One of the first things teachers learn in their pre-service teaching classes is the importance of establishing effective classroom routines and procedures for the middle school and high school classroom. Here is a look at 12 effective daily classroom routines to consider for your middle school ELA or high school English classroom. Essential Classroom Routines According to Shana Ramin from Hello, Teacher Lady , daily agenda slides are one of her classroom's most valuable tools. She started creating daily slides a few years ago to keep track of lesson materials and make it easier for absent students to see what they missed. At first, she only posted them on Google Classroom — students could log on and access the information and materials they missed in one convenient place — but Shana quickly realized how beneficial it was to display the slides for students at the beginning of class as well. Students would walk into class knowing exactly what they needed for t...
At the beginning of every single school year, I agonize over whether or not to accept late work. Finding the balance between being firm and strict, but yet also caring, nurturing, and empowering is difficult to find. If you lean too far one way, you will lose students in the middle of the year. For the first few years of my teaching career, I changed my late work policy with each new school year. One year I would accept late work at any point in the year, and the next year I would not allow any late work whatsoever. During the years when I would accept late work, I always seemed swamped and overwhelmed. During the years when I didn’t accept late work, I had less assignments to grade and saved a lot of time. I also thought that I was teaching my students about responsibility and accountability. Allowing students to turn in late work is time consuming. You must be super organized, have a system in place, and put in extra time grading all of those late assignments that come rolling ...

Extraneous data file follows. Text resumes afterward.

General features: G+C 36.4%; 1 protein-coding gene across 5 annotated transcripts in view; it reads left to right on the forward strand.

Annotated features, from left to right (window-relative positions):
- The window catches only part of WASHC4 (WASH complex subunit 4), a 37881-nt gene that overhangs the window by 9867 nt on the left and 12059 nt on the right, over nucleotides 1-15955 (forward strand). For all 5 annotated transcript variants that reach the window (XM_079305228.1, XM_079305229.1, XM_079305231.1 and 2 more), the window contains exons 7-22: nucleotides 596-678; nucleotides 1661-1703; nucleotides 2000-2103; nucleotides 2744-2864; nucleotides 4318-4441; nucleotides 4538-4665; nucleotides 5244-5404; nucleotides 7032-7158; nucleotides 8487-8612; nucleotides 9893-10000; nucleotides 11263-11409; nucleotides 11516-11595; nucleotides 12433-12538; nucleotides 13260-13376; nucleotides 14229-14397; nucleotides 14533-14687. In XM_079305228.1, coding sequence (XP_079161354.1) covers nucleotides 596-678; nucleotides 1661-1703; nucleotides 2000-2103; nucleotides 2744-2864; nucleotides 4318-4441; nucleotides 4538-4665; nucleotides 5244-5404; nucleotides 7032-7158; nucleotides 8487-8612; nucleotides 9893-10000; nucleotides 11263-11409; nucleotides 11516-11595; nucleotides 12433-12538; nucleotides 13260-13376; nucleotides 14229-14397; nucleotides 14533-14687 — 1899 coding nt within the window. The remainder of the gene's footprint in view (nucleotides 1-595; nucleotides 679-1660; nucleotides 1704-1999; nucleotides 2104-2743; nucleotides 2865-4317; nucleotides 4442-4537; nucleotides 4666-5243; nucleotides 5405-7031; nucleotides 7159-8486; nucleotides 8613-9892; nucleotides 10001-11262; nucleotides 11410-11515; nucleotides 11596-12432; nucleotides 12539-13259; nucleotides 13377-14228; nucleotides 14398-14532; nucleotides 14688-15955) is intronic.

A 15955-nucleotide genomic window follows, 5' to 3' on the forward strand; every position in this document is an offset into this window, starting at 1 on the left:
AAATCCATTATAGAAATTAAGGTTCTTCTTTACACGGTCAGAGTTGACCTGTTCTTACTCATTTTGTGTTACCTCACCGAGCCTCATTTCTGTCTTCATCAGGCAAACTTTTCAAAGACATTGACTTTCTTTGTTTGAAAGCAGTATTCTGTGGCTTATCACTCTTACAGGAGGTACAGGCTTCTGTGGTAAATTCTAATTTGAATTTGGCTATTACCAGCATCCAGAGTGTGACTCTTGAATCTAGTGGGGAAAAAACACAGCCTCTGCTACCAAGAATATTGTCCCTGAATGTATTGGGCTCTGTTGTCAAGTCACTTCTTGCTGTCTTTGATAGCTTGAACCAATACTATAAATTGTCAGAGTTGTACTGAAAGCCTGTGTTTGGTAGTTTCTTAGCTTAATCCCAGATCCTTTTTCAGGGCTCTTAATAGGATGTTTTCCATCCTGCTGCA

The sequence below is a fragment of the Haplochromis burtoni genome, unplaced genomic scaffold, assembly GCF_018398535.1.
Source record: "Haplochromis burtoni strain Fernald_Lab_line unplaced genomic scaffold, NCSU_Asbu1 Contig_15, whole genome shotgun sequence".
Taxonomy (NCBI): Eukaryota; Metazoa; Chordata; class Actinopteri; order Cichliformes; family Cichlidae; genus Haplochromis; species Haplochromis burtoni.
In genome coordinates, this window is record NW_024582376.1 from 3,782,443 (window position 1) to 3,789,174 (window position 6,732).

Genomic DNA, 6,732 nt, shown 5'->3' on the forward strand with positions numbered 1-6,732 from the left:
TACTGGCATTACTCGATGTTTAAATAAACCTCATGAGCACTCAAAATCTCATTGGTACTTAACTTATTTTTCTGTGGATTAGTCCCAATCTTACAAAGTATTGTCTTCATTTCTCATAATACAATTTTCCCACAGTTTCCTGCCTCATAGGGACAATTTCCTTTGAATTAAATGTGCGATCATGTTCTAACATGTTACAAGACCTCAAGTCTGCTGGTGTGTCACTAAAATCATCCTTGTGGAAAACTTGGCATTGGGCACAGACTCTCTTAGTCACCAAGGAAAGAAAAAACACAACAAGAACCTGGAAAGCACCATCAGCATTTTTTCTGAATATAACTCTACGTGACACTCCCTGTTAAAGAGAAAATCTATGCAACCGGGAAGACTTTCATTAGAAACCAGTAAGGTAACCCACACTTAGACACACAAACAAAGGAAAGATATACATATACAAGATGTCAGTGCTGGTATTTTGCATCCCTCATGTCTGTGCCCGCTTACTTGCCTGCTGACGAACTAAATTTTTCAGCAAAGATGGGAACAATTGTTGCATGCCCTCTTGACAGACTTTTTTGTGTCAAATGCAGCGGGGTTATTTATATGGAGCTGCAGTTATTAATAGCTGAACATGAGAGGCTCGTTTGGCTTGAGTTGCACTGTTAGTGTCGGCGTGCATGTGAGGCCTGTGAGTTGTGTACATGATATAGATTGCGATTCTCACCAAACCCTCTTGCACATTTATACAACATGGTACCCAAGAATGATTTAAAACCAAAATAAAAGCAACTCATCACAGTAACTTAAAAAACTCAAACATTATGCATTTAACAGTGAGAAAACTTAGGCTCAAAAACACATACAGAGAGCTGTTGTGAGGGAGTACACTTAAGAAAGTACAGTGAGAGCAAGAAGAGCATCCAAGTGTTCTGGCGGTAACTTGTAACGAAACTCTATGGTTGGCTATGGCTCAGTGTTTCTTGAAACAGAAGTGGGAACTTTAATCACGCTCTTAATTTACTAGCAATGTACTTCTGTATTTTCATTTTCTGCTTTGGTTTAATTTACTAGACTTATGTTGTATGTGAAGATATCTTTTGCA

If you’ve never conducted a fishbowl discussion in your classroom, you and your students are missing out. Similar to a Socratic Seminar, fishbowl discussions are organized classroom discussions that require students to prepare thoughtful responses to deliver in class. I love using fishbowl discussions as an end of the unit review activity because I can give my students a lot of content to review and use to prepare for the discussion, and I can also use the discussion itself as a way to assess my students’ speaking and listening skills. Organize your classroom You will want to prepare your classroom for the discussion. Typically, I place two tables or four desks in the center of the room. That is my fishbowl. During the discussion, four students will sit in the middle of the room and answer and discuss the topic questions. The rest of the tables and desks in the room are arranged in a circular pattern around the fishbowl. That way, just like people look at the fi...
Classroom management is something that many teachers struggle with, especially as budget cuts pack more and more students into classrooms. Some secondary classrooms across the nation have as many as 40 or more students in their classes. This not only makes teaching the content difficult, but it also makes classroom management and individual student contact more difficult as well. One particular area of concern is maximizing instructional time. In an ideal world, class starts the very second the bell rings with a classroom filled with attentive students who are ready to learn. In a real-world setting, this is oftentimes not the case. Depending on school tardy policies, many teachers may struggle with stragglers coming into their classrooms at the very last minute. And then there are the students who need to sharpen their pencils after the bell rings, the ones who come in after the bell rings, and the ones who need to catch up with their friends during those first few minutes of cl...